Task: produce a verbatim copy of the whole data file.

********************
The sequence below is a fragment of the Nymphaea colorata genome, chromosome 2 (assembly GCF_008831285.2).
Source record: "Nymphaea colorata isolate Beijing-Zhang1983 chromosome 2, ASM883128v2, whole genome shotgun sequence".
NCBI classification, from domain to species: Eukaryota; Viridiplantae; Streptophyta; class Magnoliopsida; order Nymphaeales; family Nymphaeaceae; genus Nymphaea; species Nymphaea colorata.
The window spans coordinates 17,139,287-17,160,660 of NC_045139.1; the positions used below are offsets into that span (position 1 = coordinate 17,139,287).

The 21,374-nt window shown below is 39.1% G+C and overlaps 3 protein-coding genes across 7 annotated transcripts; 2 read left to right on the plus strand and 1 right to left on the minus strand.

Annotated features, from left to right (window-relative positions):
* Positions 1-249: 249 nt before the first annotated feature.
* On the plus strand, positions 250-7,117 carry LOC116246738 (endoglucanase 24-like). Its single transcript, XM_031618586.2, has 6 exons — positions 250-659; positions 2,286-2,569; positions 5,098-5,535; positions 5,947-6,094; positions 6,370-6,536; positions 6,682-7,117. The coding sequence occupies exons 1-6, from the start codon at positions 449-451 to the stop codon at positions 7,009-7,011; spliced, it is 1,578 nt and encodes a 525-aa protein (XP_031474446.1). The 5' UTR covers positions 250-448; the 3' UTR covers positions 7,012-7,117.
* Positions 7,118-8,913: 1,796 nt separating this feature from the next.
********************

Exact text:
The sequence below is a fragment of the Nymphaea colorata genome, chromosome 2 (assembly GCF_008831285.2).
Source record: "Nymphaea colorata isolate Beijing-Zhang1983 chromosome 2, ASM883128v2, whole genome shotgun sequence".
NCBI classification, from domain to species: Eukaryota; Viridiplantae; Streptophyta; class Magnoliopsida; order Nymphaeales; family Nymphaeaceae; genus Nymphaea; species Nymphaea colorata.
The window spans coordinates 17,139,287-17,160,660 of NC_045139.1; the positions used below are offsets into that span (position 1 = coordinate 17,139,287).

The 21,374-nt window shown below is 39.1% G+C and overlaps 3 protein-coding genes across 7 annotated transcripts; 2 read left to right on the plus strand and 1 right to left on the minus strand.

Annotated features, from left to right (window-relative positions):
* Positions 1-249: 249 nt before the first annotated feature.
* On the plus strand, positions 250-7,117 carry LOC116246738 (endoglucanase 24-like). Its single transcript, XM_031618586.2, has 6 exons — positions 250-659; positions 2,286-2,569; positions 5,098-5,535; positions 5,947-6,094; positions 6,370-6,536; positions 6,682-7,117. The coding sequence occupies exons 1-6, from the start codon at positions 449-451 to the stop codon at positions 7,009-7,011; spliced, it is 1,578 nt and encodes a 525-aa protein (XP_031474446.1). The 5' UTR covers positions 250-448; the 3' UTR covers positions 7,012-7,117.
* Positions 7,118-8,913: 1,796 nt separating this feature from the next.